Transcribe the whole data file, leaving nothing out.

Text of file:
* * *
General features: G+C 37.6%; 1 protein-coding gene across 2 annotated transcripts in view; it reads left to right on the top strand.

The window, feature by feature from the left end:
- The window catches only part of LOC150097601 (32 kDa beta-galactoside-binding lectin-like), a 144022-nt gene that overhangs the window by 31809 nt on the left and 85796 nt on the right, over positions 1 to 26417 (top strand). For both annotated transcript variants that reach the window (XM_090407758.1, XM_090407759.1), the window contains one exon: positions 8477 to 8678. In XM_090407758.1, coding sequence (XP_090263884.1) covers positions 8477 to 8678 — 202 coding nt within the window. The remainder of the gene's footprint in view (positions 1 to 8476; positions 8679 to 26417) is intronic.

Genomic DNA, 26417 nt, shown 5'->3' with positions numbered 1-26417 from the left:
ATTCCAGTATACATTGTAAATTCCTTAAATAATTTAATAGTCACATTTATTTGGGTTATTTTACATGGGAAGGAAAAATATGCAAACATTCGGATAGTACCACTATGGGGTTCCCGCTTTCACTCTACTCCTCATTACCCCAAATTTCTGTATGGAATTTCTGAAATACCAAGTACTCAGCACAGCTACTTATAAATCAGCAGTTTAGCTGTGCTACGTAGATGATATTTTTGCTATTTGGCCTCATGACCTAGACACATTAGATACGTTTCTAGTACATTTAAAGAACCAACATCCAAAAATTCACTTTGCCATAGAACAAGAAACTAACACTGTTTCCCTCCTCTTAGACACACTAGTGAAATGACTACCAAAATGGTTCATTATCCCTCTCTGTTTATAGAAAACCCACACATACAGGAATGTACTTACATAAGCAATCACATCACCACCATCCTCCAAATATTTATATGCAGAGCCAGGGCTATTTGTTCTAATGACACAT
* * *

General features: G+C 37.6%; 1 protein-coding gene across 2 annotated transcripts in view; it reads left to right on the top strand.

The window, feature by feature from the left end:
- The window catches only part of LOC150097601 (32 kDa beta-galactoside-binding lectin-like), a 144022-nt gene that overhangs the window by 31809 nt on the left and 85796 nt on the right, over positions 1 to 26417 (top strand). For both annotated transcript variants that reach the window (XM_090407758.1, XM_090407759.1), the window contains one exon: positions 8477 to 8678. In XM_090407758.1, coding sequence (XP_090263884.1) covers positions 8477 to 8678 — 202 coding nt within the window. The remainder of the gene's footprint in view (positions 1 to 8476; positions 8679 to 26417) is intronic.

Genomic DNA, 26417 nt, shown 5'->3' with positions numbered 1-26417 from the left:
ATTCCAGTATACATTGTAAATTCCTTAAATAATTTAATAGTCACATTTATTTGGGTTATTTTACATGGGAAGGAAAAATATGCAAACATTCGGATAGTACCACTATGGGGTTCCCGCTTTCACTCTACTCCTCATTACCCCAAATTTCTGTATGGAATTTCTGAAATACCAAGTACTCAGCACAGCTACTTATAAATCAGCAGTTTAGCTGTGCTACGTAGATGATATTTTTGCTATTTGGCCTCATGACCTAGACACATTAGATACGTTTCTAGTACATTTAAAGAACCAACATCCAAAAATTCACTTTGCCATAGAACAAGAAACTAACACTGTTTCCCTCCTCTTAGACACACTAGTGAAATGACTACCAAAATGGTTCATTATCCCTCTCTGTTTATAGAAAACCCACACATACAGGAATGTACTTACATAAGCAATCACATCACCACCATCCTCCAAATATTTATATGCAGAGCCAGGGCTATTTGTTCTAATGACACAT